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Do you have a favorite way to temper a tantrum?

post #1 of 5
Thread Starter 
Do you have a 'favorite' way to temper a tantrum? I just finished reading the archives on this, since I know this is typical two stuff! But, my ds is the youngest of four, and just recently started throwing fits. None of my others did this, so was I just lucky?
He starts to lose it for the usual reasons, doesn't get his way, doesn't get a toy he wants to play with Right Now! Or, wants to continue an activity that has to end.
I could use some suggestions if you have something that really works for you. Is there such a thing? Distraction works to a degree.
Had a trialsome day, so maybe I am just looking for some moms in the same boat!
post #2 of 5
Yes, you have been very lucky if you have three kids who didn't throw fits! LOL I think the best way to deal with tantrums is to prevent them. If transitions are difficult for him, establish a routine for transitioning (saying goodbye to the friends, toys, etc), give fair warnings and count down (mine get a five minute warning and a reminder each minute), etc. Talk him through his emotions when he does fall apart, empathize, and give help him to think of an alternative.
post #3 of 5
There's an article in the latest issue of Mothering that talks about tantrums. It talks particularly about the kind where the child just will not be placated. You know, they want something, you give it to them, now they don't want ithey want something else. They seem to be looking for something to fall apart over. She says that the child is looking to release some stress and needs to tantrum. If you let them, support them in the tantrum and just let it blow itself out they will feel much better.

When I pick my son up from the babysitters he has often almost tantrumed all the way home. I dance around trying to make everything better which seems to frustrate him more. He will finally lose it over something so incredibly minor (There's leaf on the stroller!!!!!!!!!!). So I stop everything and just pull him into my lap and let him cry. (He isn't a violent tantrum-er just weepie.) I think he needs to release some stress and he waits for me because he trusts me to handle it. Anyway, it hasn't happened since I read the article but next time I'm going to stop dancing around and let it happen much sooner. And talk to him about what he is feeling. She talks about how all the dancing around trying to make them happy can make them think they should keep their negative feelings in check. There are already far too many pent up feelings in this world, right?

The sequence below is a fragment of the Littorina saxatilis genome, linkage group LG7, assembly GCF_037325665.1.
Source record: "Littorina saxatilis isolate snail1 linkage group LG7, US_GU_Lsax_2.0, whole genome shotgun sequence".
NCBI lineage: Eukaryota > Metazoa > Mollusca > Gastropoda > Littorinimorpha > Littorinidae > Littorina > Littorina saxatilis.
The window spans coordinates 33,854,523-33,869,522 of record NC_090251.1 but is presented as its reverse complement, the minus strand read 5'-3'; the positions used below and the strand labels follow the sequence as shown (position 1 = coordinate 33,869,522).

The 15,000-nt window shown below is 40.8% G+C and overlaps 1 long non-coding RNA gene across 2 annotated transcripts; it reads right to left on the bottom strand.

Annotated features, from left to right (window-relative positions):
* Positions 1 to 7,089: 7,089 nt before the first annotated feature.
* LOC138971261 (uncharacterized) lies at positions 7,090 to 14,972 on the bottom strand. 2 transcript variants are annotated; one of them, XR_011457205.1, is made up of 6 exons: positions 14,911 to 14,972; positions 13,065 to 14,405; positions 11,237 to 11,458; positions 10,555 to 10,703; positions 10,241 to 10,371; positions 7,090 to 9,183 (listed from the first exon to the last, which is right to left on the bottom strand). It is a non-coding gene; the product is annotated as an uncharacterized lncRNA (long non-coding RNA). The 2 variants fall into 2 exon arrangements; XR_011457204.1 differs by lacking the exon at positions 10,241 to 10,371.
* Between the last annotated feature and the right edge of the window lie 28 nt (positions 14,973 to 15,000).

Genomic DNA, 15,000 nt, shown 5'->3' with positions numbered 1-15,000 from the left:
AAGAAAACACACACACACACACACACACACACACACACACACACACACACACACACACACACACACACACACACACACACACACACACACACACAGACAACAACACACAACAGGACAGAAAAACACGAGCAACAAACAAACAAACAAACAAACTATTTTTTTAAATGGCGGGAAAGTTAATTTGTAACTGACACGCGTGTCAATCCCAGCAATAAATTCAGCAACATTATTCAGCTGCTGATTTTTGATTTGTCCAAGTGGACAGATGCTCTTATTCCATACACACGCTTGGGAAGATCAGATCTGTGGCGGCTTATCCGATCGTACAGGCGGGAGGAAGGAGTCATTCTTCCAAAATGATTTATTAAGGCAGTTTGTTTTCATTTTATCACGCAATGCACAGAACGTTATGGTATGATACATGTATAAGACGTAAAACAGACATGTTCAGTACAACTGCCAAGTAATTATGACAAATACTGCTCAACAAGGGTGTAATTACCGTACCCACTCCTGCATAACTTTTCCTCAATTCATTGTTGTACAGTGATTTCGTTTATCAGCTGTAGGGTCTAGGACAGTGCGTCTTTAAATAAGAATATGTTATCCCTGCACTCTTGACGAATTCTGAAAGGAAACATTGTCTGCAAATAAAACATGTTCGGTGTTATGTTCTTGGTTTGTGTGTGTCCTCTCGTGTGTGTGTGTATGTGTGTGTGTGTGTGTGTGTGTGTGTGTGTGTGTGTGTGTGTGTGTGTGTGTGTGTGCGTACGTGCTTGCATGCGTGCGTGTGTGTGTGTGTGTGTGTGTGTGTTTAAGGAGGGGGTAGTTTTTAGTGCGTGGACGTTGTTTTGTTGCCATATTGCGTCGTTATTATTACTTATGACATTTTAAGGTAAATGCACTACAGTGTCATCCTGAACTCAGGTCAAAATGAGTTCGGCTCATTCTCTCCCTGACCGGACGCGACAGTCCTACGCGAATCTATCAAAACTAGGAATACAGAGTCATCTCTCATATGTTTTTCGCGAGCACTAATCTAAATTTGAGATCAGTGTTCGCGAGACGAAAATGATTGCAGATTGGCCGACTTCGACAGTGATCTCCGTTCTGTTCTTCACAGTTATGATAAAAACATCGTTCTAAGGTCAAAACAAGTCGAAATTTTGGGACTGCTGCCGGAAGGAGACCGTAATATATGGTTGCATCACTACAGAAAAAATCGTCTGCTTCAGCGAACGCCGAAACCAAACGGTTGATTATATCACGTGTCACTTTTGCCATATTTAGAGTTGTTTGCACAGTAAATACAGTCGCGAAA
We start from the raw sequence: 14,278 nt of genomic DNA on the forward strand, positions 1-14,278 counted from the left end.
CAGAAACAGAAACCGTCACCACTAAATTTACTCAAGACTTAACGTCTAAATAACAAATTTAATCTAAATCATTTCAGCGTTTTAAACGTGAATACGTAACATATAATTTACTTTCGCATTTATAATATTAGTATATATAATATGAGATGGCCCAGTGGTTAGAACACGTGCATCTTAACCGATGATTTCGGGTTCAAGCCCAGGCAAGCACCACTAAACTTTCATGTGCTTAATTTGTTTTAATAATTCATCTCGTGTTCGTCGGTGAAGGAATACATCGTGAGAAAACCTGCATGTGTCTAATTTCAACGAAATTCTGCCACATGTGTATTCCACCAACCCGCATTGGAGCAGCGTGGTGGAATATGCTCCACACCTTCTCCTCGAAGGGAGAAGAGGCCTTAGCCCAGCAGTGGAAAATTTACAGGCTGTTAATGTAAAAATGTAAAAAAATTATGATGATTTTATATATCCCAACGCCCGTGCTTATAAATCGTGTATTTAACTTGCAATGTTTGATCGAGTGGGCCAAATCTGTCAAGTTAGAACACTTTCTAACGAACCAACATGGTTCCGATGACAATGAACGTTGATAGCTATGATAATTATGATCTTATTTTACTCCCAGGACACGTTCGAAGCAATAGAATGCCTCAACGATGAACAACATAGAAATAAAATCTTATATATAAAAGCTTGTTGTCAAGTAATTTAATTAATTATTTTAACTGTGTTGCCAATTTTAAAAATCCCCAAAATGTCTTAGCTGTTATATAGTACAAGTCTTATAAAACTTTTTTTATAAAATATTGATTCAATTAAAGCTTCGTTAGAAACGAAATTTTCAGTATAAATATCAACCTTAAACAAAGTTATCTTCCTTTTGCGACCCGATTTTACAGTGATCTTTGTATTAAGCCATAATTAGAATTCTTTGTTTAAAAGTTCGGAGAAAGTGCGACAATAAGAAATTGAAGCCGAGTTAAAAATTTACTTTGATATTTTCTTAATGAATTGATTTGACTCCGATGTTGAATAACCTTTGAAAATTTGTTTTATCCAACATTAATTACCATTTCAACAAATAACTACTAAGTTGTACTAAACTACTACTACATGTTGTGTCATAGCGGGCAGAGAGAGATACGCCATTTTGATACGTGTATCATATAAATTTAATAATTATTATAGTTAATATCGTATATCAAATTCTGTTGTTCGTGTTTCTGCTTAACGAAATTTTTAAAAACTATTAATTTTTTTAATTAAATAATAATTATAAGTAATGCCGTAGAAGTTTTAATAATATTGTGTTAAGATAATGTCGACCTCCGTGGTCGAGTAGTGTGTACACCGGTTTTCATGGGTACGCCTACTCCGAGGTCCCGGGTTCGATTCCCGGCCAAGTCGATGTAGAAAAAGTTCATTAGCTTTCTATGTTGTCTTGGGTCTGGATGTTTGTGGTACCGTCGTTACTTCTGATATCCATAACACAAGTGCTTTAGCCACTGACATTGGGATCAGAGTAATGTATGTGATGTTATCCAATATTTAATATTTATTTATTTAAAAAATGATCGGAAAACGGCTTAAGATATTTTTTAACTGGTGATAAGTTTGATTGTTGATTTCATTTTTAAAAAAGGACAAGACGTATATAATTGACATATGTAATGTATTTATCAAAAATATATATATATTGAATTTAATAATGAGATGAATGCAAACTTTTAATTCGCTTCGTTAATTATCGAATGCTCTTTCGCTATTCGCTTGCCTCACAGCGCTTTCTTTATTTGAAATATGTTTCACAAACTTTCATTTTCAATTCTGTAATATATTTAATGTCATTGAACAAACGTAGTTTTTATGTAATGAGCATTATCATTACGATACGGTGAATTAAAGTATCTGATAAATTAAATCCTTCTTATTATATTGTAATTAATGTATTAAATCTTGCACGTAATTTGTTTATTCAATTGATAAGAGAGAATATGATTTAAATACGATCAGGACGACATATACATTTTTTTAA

Anyway, read the article. She says it much better! It was just so amazing that it came along just when I needed it! Yeah, Mothering Magazine!
post #4 of 5
I ask my kids if they need me to hold them. Usually after a couple of minutes of screaming they tell me they are ready to be held
post #5 of 5
Kailey has started having minor tantrums. When it starts I stop and think about what could be bothering her. I remember that tantrums are started because of a toddler's inability to communicate needs, wants, desires. Or their inability to master something, ie, dressing themselves, putting on shoes, etc.

We usually let her scream as much as she needs to(if we can't resolve the situation before hand) and then give lots of hugs and understanding words. Sometimes I nurse her, but most often we figure out what she needs and that makes her feel better.

A lot of her tantrums are over things we would find minor, but to her are hugely important, like not being able to pull her pants all the way up. This frustrates her to no end.
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